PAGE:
Thank you @Monsieur_Mictlan, I am glad you enjoyed it and that it gave you a chuckle. I have since warmed up to ferrets a good bit, but they do always make me think of Sunny.
Great story and I can relate. I too live in Florida (Tampa) and have been to many shell mounds around here. I’m not a big believer in the supernatural, but if ever there were places that seem to give off spiritual energy, it’s those for sure. Haven’t been to Otter Mound yet, but I’ve put it on my list. Old Spanish Point has some similar night-time history/ghost tours through the swamp - well worth a visit if you make it up north a bit.
It certainly did. I genuinely didn’t see the ferret gone AWOL coming , very well written story and also I loved your metaphor of the bipolarity of Seattle as being a mix of a bohemian and mugger too.
I live near Berkeley Castle in Gloucestershire which is meant to be very haunted. A few years before moving nearby we went for a visit and guided tour of the castle. When we entered what used to be the chapel, I got very dizzy, queasy and had to leave the room and sit down. As soon as I walked out, the feeling went away. 5 years later we became locals and went back to the castle with friends and went on the tour again. We walked into the the chapel and before and it happened again but not as instensely. Just as I was edging out of the room, the tour guide said that she had worked there for 17 years and that room was the one that affected visitors the most. People saw ghosts, heard things, passed out, felt sick etc… At least I was in good company.
In Auburn, Alabama, there is a single grave in the middle of the expansive Grand National golf course, part of the Robert Trent Jones Golf Trail. The headstone bears the name of “Mary Dowdell,” although I don’t remember the dates. The headstone was discovered when the pine trees were being cleared away to build the golf course, and finding an old grave in the middle of nowhere is not unusual around here, according to the local genealogical society. An old marked grave like this, in a Deep South state, was often surrounded by the graves of people enslaved by the family (and the Dowdells were a prominent family). Those graves might be marked only by a stone, but they always faced east. For that reason, a wide area around Mary’s grave was left undisturbed. Nevertheless, really weird things have happened at the golf course. The people who work there always say, “Mary’s unhappy” - and they really believe this. The few things I have seen written about this supposed ghost are completely wrong, but a lot of people think she is absolutely real.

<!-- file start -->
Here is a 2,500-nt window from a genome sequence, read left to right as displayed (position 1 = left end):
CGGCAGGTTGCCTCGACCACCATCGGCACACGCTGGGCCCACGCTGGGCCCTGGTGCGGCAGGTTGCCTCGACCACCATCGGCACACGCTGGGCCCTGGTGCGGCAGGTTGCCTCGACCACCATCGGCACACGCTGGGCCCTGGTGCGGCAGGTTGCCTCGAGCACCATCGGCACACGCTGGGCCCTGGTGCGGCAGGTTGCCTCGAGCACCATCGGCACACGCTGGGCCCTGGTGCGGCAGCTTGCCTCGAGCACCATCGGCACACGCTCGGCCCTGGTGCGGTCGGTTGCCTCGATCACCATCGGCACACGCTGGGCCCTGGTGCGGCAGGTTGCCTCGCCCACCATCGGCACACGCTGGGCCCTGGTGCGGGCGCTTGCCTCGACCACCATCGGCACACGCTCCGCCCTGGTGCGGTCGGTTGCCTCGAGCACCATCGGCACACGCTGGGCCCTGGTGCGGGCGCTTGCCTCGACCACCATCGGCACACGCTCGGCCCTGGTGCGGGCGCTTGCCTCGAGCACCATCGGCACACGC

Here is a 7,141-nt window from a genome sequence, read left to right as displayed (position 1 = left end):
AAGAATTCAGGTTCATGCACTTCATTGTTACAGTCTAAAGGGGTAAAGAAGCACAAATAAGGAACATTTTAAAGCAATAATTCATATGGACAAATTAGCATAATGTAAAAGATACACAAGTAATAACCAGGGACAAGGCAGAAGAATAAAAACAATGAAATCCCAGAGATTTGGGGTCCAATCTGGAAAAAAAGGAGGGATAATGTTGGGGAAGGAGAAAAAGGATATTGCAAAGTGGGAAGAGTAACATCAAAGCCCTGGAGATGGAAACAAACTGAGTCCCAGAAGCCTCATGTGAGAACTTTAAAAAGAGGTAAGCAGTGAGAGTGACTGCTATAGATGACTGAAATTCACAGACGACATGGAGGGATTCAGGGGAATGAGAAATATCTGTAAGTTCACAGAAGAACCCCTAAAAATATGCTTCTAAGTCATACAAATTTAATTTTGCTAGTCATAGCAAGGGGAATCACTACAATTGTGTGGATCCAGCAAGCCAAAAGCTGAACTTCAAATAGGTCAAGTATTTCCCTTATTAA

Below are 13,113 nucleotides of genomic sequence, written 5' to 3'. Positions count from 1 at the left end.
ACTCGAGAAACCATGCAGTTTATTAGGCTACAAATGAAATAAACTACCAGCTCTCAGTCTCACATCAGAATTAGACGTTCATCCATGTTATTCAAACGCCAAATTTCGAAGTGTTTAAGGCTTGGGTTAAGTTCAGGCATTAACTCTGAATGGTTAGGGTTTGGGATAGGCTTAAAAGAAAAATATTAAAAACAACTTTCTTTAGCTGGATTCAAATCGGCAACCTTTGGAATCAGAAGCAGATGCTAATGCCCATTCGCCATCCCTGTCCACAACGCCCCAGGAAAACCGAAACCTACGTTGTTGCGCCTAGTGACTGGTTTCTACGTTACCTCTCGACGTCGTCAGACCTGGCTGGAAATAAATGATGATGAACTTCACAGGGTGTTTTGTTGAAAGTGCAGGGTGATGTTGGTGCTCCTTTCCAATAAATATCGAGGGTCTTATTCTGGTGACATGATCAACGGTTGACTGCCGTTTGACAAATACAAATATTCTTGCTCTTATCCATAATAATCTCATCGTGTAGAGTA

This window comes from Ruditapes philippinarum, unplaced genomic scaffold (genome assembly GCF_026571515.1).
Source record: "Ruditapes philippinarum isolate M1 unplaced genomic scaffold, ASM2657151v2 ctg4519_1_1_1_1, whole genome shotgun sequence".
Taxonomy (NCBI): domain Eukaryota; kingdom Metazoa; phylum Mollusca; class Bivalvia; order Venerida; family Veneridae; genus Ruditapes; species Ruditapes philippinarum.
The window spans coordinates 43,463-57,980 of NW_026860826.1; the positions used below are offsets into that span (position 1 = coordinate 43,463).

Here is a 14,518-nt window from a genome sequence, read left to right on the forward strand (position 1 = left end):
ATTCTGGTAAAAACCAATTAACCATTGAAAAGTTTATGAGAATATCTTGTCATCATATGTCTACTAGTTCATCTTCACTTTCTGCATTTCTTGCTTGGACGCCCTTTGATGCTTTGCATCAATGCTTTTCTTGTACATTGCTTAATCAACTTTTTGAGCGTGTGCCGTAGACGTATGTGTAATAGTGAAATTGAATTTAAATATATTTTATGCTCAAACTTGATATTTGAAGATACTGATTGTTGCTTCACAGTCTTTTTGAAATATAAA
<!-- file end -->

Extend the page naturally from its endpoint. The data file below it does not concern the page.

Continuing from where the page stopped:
In Columbus, Ohio, there is Camp Chase Confederate Cemetery. A young woman, dressed in grey Civil War era clothing, would be seen wandering among the graves looking at the headstones. Legend has it that she was searching for her lost love who was suppose to be buried there. Over the years, however, she seems to have gradually disappeared.
College Hall, the flagship building of Vermont College of Fine Arts, has long been home to a ghost named Anna. She was shot in a scandalous love triangle by another woman who was in love with Anna’s fiance in the late 1800s. Anna knocks clocks and pictures off walls when we work into the night, and bars entrance to doors she doesn’t want opened. She’s said to be based in the now empty glass-encased bell tower that tops the 1868 iconic brick building.
Because her existence is so widely accepted by our staff and students, and because we have such affection for her, we named our campus cafe Cafe Anna.
One of my colleagues did some digging into her backstory, and you can read more about it here: The Story Behind VCFA's Resident Ghost - Vermont College of Fine Arts
It was in '63 when I was working for the sheriff’s department down in Presidio. I was a new deputy in the department. I had night duty, and that meant I just drove around to see if there was trouble out on the roads. Kids would buy cheap wine or tequila over in Ojinaga, a Mexican town just across the border from Presidio, and raise hell in their daddy’s car. Sometimes there’d be some bad wrecks, but usually just a car with drunk kids that run through a fence.
One particular Friday night in late October I was over on state highway 67, between Presidio and Marfa, when I saw this old yellow school bus chugging down the grade from Marfa. I pulled up alongside and saw a bunch of kids in the bus and they looked like football players because I could see some standing and talking with football jerseys on. The bus had “Shafter ISD” painted on the side. Like I said, it was an old-looking bus. I followed it for a while, mostly because I had nothing else to do but then I wondered if it was going to make it up the next hill. After a while I passed and waved at the driver and went on back towards town.